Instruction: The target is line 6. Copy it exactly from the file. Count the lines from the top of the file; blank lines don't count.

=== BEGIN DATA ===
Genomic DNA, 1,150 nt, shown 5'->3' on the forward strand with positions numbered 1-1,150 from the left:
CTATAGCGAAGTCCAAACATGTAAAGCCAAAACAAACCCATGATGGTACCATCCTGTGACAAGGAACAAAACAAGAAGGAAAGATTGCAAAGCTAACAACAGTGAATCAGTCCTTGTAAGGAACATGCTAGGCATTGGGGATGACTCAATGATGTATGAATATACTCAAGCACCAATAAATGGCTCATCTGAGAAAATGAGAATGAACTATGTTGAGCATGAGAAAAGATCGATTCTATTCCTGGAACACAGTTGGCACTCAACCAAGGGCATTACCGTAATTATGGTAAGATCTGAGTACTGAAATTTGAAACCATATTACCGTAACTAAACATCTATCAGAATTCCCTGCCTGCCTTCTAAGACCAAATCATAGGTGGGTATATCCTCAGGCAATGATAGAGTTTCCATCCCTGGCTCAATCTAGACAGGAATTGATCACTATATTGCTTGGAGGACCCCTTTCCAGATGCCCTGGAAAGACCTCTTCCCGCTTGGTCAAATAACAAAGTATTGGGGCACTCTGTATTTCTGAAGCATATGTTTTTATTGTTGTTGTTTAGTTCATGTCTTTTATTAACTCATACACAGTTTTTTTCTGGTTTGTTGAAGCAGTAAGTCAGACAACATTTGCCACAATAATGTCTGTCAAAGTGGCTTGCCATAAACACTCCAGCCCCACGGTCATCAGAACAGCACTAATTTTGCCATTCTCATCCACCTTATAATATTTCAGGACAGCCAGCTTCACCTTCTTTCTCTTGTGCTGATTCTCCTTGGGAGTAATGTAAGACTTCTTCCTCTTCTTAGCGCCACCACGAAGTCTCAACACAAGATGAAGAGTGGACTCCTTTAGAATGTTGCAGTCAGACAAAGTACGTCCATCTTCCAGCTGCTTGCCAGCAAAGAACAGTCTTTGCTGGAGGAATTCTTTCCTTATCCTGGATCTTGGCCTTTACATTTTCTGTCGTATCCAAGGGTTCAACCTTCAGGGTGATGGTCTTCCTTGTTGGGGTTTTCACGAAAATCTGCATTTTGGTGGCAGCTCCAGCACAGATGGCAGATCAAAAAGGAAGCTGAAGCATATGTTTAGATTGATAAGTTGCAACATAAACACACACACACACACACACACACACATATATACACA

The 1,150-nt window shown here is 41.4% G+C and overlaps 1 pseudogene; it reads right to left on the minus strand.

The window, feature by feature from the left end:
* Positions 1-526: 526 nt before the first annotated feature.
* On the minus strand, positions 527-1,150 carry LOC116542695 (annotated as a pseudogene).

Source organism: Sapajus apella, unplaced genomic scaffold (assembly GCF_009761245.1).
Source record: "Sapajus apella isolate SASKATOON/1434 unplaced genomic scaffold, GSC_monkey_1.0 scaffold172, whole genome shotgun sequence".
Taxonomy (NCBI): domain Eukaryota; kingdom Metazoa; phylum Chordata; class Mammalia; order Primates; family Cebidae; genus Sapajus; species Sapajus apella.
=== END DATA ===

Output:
* On the minus strand, positions 527-1,150 carry LOC116542695 (annotated as a pseudogene).